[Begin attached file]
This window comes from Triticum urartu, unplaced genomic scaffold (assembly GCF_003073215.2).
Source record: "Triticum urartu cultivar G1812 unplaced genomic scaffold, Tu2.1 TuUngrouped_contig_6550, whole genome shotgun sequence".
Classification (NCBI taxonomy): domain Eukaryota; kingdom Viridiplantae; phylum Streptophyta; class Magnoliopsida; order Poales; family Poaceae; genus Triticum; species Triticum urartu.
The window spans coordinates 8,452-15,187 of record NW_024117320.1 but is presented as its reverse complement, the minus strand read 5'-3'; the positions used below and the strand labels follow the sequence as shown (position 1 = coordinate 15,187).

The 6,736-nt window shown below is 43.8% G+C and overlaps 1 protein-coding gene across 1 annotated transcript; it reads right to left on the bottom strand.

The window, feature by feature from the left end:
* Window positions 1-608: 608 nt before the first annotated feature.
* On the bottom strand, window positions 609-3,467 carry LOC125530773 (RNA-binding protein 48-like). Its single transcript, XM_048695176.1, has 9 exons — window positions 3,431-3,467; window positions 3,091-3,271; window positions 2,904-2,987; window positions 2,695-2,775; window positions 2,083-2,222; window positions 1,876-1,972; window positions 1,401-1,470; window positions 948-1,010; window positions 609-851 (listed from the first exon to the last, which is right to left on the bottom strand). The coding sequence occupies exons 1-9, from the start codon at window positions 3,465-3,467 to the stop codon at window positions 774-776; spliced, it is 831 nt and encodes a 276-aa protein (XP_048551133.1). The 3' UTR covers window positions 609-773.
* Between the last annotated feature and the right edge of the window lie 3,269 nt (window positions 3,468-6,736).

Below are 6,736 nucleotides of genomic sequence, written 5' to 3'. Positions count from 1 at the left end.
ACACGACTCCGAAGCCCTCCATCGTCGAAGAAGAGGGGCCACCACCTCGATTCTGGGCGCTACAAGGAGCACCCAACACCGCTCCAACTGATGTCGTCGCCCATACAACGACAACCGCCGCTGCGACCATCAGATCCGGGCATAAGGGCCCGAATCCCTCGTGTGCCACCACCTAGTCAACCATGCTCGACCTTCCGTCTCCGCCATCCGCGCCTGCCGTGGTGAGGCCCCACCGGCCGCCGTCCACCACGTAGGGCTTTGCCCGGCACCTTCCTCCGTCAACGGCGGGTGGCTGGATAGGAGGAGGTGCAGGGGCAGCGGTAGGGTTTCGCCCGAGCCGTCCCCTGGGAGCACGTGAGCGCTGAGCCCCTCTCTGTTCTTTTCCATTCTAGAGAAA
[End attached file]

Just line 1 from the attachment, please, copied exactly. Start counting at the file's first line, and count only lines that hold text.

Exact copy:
This window comes from Triticum urartu, unplaced genomic scaffold (assembly GCF_003073215.2).